Barclays is a British multinational investment bank and financial services company, headquartered in London, England. Apart from investment banking, Barclays is organised into four core businesses: personal banking, corporate banking, wealth management, and investment management.
Barclays traces its origins to the goldsmith banking business established in the City of London in 1690. James Barclay became a partner in the business in 1736. In 1896, several banks in London and the English provinces, including Backhouse's Bank and Gurney's Bank, united as a joint-stock bank under the name Barclays and Co.
Over the following decades, Barclays expanded to become a nationwide bank. In 1967, Barclays deployed the world's first cash dispenser.
An automated teller machine (ATM) is an electronic telecommunications device that enables customers of financial institutions to perform financial transactions, such as cash withdrawals, deposits, funds transfers, or account information inquiries, at any time and without the need for direct interaction with bank staff.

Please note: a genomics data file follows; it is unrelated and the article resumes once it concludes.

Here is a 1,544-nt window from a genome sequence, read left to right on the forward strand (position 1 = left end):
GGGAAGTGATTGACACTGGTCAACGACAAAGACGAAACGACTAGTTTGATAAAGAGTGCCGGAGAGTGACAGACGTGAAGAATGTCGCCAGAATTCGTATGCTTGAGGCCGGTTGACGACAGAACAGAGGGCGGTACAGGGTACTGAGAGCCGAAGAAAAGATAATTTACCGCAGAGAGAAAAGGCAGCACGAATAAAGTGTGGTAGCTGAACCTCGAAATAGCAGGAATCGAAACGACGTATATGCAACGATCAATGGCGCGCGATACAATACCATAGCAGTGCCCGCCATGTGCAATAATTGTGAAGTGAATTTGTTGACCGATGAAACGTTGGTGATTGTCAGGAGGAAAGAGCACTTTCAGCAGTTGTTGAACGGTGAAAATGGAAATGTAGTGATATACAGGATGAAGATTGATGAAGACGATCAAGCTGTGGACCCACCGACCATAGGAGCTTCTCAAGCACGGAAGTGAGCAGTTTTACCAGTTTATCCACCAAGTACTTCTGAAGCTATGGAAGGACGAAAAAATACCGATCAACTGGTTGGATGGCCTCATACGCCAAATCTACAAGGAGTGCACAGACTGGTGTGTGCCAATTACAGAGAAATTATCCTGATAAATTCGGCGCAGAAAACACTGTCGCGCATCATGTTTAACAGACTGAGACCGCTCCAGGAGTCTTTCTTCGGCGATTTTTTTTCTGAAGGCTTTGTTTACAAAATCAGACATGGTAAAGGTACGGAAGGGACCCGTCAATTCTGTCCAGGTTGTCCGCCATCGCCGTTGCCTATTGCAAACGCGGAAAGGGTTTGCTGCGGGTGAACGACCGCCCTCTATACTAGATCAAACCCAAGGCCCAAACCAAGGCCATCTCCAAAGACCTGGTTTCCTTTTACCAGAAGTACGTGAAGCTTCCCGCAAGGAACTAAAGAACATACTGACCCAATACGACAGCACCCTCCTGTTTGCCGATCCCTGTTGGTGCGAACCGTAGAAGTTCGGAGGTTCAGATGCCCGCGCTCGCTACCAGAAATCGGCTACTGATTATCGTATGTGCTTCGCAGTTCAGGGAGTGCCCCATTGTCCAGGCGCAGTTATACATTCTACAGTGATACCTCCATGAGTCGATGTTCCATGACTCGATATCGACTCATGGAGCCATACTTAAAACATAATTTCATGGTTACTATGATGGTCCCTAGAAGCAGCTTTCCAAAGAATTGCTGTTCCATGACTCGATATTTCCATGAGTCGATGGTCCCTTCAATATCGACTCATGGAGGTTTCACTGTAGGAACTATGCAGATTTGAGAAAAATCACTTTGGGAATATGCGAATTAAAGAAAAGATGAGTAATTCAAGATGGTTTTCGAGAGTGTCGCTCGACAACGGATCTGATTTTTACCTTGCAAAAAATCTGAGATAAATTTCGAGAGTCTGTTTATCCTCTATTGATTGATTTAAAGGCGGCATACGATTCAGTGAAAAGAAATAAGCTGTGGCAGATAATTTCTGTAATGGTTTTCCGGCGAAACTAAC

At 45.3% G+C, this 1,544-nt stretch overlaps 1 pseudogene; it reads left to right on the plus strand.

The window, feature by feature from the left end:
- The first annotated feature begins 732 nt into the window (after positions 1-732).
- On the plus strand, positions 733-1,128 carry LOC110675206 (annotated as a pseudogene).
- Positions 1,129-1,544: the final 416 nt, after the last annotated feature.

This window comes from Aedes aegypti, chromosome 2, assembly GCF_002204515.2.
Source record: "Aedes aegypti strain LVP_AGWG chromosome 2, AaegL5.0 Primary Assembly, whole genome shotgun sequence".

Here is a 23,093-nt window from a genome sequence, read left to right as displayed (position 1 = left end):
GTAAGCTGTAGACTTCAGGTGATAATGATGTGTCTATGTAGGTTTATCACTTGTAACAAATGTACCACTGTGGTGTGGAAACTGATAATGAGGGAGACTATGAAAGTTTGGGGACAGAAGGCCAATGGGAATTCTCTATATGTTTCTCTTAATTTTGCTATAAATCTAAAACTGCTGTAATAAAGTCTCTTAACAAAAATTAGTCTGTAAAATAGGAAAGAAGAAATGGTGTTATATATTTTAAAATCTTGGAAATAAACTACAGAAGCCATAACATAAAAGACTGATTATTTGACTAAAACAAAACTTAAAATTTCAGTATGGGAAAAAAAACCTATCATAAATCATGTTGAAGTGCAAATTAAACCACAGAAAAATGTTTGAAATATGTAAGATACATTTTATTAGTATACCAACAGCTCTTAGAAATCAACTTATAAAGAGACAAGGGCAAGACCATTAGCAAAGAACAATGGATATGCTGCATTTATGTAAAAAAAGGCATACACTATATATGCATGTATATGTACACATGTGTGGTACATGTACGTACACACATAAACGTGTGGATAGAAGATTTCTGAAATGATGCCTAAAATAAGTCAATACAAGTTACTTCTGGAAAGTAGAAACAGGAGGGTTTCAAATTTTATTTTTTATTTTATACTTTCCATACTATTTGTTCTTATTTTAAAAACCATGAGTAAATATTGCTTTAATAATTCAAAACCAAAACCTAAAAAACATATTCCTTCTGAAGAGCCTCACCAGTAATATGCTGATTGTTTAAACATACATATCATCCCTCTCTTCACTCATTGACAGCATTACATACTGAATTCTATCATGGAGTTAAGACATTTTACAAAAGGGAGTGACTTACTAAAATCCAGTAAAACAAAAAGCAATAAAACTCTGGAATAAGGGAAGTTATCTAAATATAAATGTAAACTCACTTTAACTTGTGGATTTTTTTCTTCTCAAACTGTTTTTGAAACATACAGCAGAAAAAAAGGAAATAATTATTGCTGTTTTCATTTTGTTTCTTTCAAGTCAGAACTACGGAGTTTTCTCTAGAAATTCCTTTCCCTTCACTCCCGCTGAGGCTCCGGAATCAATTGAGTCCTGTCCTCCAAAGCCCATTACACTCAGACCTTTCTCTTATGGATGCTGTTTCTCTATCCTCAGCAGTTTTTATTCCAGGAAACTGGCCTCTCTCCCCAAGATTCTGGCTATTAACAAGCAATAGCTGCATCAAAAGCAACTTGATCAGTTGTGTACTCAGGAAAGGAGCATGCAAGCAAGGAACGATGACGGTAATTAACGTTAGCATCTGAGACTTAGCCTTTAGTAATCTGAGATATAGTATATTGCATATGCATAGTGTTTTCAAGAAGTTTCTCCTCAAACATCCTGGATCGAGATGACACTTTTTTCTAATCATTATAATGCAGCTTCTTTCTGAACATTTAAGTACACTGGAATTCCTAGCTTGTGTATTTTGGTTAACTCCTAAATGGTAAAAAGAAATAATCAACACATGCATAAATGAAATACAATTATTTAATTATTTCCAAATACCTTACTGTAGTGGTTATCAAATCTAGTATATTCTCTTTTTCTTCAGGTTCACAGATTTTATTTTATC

The world’s first cash machine landed on a north London, transforming everyday banking for millions of people all over the globe.
On June 27 1967 the cash machine, installed outside a Barclays branch in Enfield, north London, was unveiled. Customers who needed to withdraw money no longer had to rely on bank cashiers, who would close the doors at 3.30pm.
Banks’ restricted opening hours at the time were what inspired John Shepherd-Barron, a British inventor and businessman who worked for De La Rue, the banknote printer, to design a machine that dispensed cash.
Mr Shepherd-Barron came up with the idea of the “automated teller machine” in 1965 after he arrived at his bank “one minute too late” to withdraw money.
That same year Mr Shepherd-Barron bumped into the chief general manager of Barclays as he was sitting down to lunch. Mr Shepherd-Barron was then able to share his idea “over a pink gin”.
Two years later the first ATM was installed outside the Barclays branch in Enfield.
According to en.wikipedia & telegraph.co.uk